Part 2: writing
Professor Simon Peyton Jones’s (SPJ) lecture is specifically about a) how to write good research papers and b) in computer science. Neither of these are relevant to me at the moment (in the case of the former) and, I can only assume, never will be (in the case of the latter), but I think that what he has to say about writing clearly and concisely is valuable to anyone writing in academia, whatever discipline and for whatever publication. I won’t write a huge long post about what he says because it’s much more fun to watch it for yourself, but I’ve picked out a few key points.
1. Don’t wait, write!
As emphasised in part 1, writing is apparently a good thing and we should not put off doing it! SPJ’s advice is to use writing as a forcing function for the research, in other words don’t just think of writing as the reporting of your findings, writing is also the doing because it helps us formulate and develop ideas and arguments.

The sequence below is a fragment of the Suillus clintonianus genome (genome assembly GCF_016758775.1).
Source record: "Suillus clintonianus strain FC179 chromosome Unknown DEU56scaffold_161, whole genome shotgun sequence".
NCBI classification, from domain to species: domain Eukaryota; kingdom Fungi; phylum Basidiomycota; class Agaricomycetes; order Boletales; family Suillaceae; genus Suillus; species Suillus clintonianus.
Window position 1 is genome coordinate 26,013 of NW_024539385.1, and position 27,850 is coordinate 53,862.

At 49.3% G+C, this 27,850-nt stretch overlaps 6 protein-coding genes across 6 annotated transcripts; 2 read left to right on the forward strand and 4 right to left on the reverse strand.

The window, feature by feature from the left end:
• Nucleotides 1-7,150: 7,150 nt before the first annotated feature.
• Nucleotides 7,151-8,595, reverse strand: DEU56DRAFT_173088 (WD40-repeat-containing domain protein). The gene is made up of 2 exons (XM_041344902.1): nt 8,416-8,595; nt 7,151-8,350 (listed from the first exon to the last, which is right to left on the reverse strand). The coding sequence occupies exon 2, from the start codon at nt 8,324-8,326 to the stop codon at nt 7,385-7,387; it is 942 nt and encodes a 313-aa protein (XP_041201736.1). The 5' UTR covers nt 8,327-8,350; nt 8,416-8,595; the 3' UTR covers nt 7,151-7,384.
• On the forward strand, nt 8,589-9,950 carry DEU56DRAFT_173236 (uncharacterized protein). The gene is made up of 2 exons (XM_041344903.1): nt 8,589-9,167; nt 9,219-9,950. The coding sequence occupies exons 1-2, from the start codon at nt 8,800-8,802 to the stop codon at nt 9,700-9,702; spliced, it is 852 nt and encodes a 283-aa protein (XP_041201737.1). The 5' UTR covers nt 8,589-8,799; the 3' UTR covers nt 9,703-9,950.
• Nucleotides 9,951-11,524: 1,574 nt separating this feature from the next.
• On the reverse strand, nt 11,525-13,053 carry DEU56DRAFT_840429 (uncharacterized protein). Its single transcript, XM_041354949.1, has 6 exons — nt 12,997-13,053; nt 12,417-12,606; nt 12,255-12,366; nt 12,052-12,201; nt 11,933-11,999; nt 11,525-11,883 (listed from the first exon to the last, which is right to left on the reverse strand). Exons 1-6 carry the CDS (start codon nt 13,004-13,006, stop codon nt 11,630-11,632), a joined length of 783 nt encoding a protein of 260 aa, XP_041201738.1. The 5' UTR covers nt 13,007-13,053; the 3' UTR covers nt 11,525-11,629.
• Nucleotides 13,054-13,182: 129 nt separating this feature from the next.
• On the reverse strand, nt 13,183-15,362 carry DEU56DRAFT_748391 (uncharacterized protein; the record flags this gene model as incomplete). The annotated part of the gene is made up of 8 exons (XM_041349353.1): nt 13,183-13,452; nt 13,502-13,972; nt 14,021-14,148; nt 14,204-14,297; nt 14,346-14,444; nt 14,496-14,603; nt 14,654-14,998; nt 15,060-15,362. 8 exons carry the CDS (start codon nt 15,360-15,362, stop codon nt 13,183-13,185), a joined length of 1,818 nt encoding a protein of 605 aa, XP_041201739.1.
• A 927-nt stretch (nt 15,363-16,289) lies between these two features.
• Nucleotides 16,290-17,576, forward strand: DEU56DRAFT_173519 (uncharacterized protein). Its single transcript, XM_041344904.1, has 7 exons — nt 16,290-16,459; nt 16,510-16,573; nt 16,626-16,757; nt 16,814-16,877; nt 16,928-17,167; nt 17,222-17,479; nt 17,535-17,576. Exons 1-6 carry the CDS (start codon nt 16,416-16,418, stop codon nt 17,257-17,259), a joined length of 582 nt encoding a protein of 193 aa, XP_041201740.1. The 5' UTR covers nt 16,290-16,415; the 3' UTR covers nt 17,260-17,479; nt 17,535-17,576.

2. Identify your key idea
This is what SPJ calls finding one ‘ping’ idea that you are going to focus on and then using the writing to convey this idea to the reader. Make refutable claims!
3. Think about where you put your literature review
Now this may differ between fields and publications, but I think SPJ raises an interesting point. He warns against putting too much ‘related literature’ at the start of a paper because it creates a barrier between your reader and your ‘ping’ idea (indeed, they might just give up before they get to it). Instead, SPJ suggests relating your research to the literature later, in the discussion – after you have got your key idea across.
4. Put the reader first
Guide them, state the obvious, don’t make them feel stupid. Ask friends who aren’t in your field to read drafts and comment on how easy to understand the writing is.